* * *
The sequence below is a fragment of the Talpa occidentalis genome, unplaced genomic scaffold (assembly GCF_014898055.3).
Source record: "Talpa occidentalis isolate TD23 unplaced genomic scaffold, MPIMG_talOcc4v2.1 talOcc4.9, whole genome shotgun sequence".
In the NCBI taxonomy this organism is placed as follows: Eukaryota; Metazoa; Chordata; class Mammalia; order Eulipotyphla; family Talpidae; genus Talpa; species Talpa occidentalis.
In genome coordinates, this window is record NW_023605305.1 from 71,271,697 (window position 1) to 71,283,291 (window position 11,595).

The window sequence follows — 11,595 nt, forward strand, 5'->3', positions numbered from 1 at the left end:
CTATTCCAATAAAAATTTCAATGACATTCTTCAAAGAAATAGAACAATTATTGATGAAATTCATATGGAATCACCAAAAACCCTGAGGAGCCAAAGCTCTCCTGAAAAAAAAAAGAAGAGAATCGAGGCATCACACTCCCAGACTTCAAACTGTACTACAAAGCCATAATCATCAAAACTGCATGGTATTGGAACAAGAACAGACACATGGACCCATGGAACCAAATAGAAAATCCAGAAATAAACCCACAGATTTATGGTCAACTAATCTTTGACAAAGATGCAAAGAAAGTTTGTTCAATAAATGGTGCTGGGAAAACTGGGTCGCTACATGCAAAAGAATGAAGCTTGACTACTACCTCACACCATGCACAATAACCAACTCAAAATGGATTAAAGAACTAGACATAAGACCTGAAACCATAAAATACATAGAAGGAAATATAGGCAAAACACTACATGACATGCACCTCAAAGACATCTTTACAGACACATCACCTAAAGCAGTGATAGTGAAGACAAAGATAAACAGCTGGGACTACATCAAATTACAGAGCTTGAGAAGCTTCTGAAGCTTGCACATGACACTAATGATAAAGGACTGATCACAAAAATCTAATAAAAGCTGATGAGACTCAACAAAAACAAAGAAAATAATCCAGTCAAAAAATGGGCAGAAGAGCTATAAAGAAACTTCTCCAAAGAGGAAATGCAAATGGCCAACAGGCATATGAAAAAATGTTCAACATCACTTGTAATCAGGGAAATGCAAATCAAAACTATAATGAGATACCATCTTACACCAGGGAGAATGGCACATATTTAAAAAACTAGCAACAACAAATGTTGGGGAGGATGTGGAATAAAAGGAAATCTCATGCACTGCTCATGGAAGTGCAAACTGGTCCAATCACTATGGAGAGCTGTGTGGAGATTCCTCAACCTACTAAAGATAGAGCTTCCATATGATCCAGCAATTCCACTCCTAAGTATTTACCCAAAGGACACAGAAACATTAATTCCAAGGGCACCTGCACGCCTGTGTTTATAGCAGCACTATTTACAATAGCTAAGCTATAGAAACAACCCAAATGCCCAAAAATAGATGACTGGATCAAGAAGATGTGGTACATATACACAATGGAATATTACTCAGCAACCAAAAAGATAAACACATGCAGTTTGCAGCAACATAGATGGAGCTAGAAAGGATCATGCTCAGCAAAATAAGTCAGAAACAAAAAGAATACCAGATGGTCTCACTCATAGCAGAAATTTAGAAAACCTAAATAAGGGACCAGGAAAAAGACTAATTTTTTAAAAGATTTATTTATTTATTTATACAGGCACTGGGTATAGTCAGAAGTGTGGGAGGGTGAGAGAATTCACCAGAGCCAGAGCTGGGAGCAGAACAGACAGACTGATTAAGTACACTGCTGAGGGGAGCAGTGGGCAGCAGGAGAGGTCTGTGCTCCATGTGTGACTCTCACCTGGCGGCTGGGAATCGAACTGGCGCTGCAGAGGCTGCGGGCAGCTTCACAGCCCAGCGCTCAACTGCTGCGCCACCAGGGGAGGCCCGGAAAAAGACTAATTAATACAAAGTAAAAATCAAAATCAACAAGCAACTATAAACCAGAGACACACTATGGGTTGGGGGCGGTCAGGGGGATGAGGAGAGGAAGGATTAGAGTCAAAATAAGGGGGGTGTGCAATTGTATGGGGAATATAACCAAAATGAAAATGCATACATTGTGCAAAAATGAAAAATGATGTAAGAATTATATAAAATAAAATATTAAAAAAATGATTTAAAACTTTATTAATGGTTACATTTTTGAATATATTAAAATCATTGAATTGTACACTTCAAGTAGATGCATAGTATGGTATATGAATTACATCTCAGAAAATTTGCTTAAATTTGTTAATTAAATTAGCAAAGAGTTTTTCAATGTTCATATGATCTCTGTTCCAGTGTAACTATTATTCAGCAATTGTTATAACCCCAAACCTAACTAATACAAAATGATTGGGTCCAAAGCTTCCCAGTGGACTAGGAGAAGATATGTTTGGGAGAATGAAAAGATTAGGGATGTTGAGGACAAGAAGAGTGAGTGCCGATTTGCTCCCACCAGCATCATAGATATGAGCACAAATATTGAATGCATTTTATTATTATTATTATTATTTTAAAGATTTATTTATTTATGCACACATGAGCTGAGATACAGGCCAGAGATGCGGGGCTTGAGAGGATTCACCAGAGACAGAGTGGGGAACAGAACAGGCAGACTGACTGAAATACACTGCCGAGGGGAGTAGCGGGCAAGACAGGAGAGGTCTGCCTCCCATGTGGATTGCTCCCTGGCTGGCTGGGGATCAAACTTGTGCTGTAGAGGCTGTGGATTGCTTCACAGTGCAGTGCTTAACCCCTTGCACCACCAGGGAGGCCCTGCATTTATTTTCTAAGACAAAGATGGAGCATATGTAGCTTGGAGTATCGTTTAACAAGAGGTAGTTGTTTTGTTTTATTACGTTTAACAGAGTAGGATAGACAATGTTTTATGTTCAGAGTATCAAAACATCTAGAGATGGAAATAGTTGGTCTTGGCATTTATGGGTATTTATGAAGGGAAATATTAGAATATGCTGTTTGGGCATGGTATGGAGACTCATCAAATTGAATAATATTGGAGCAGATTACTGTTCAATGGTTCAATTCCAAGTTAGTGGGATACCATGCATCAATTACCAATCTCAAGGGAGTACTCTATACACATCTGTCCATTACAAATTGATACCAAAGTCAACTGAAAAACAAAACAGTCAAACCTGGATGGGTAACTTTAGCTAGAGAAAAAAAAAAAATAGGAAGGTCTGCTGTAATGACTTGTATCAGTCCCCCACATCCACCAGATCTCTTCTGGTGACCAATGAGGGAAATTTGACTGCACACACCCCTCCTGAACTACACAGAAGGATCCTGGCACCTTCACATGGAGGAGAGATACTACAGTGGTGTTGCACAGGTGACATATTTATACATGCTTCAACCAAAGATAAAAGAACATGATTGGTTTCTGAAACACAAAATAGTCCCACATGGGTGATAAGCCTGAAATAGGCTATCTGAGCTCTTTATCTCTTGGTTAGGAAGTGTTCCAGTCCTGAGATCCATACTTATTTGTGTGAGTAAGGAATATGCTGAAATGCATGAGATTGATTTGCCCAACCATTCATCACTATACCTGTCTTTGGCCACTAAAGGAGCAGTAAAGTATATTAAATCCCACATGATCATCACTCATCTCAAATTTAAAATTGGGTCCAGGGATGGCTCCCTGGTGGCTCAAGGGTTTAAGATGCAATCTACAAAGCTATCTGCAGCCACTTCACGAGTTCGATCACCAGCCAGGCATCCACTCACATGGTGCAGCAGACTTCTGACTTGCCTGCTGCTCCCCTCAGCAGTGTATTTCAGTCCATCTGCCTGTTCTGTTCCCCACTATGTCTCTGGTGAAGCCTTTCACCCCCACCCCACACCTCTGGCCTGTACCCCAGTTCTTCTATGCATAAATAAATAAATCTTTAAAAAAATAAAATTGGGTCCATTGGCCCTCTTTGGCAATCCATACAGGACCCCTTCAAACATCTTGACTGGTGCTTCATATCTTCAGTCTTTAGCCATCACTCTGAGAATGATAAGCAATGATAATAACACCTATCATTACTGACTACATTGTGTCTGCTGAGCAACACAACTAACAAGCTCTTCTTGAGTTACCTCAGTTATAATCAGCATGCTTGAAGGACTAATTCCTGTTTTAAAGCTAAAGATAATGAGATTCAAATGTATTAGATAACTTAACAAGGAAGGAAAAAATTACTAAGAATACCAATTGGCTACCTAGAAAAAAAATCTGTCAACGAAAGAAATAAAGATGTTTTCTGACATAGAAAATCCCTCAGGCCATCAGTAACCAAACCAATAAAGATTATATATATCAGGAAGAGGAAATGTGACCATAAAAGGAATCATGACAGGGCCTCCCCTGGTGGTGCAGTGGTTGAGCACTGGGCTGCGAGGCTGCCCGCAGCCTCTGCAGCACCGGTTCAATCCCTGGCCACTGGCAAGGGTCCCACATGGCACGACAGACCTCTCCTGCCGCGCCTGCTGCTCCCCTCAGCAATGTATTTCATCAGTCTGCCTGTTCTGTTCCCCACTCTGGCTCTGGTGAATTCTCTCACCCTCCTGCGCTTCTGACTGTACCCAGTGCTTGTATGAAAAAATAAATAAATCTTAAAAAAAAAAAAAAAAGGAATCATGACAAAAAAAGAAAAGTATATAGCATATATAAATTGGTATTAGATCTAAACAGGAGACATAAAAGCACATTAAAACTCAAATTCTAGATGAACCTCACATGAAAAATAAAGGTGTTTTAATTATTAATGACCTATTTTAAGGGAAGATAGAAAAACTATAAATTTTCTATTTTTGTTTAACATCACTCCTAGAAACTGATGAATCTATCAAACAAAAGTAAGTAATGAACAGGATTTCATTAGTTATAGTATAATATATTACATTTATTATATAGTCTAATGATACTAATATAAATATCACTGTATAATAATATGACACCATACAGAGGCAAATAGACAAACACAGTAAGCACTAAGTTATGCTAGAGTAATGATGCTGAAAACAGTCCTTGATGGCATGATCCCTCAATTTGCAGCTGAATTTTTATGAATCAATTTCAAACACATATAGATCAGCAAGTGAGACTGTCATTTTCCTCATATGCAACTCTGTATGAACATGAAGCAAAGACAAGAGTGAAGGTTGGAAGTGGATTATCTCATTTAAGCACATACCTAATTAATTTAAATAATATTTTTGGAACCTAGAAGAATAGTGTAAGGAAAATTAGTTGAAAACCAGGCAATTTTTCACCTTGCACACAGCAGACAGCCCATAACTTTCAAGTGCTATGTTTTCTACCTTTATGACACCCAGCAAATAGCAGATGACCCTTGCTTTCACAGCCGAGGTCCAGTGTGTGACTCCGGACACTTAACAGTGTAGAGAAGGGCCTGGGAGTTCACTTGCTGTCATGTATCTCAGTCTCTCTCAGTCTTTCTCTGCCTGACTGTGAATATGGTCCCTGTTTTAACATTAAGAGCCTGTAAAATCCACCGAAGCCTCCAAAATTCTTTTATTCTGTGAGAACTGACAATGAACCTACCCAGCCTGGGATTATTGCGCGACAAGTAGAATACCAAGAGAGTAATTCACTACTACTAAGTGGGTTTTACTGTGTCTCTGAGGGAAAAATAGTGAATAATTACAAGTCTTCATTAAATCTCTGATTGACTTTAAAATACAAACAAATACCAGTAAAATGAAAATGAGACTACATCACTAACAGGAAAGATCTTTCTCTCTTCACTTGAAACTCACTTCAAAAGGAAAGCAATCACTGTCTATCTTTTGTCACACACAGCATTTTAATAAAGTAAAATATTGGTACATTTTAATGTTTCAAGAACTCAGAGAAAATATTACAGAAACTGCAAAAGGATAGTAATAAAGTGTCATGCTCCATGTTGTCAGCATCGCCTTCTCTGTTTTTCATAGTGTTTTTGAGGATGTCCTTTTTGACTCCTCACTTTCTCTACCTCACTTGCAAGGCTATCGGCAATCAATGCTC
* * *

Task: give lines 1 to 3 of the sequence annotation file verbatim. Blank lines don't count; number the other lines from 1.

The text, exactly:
The sequence below is a fragment of the Talpa occidentalis genome, unplaced genomic scaffold (assembly GCF_014898055.3).
Source record: "Talpa occidentalis isolate TD23 unplaced genomic scaffold, MPIMG_talOcc4v2.1 talOcc4.9, whole genome shotgun sequence".
In the NCBI taxonomy this organism is placed as follows: Eukaryota; Metazoa; Chordata; class Mammalia; order Eulipotyphla; family Talpidae; genus Talpa; species Talpa occidentalis.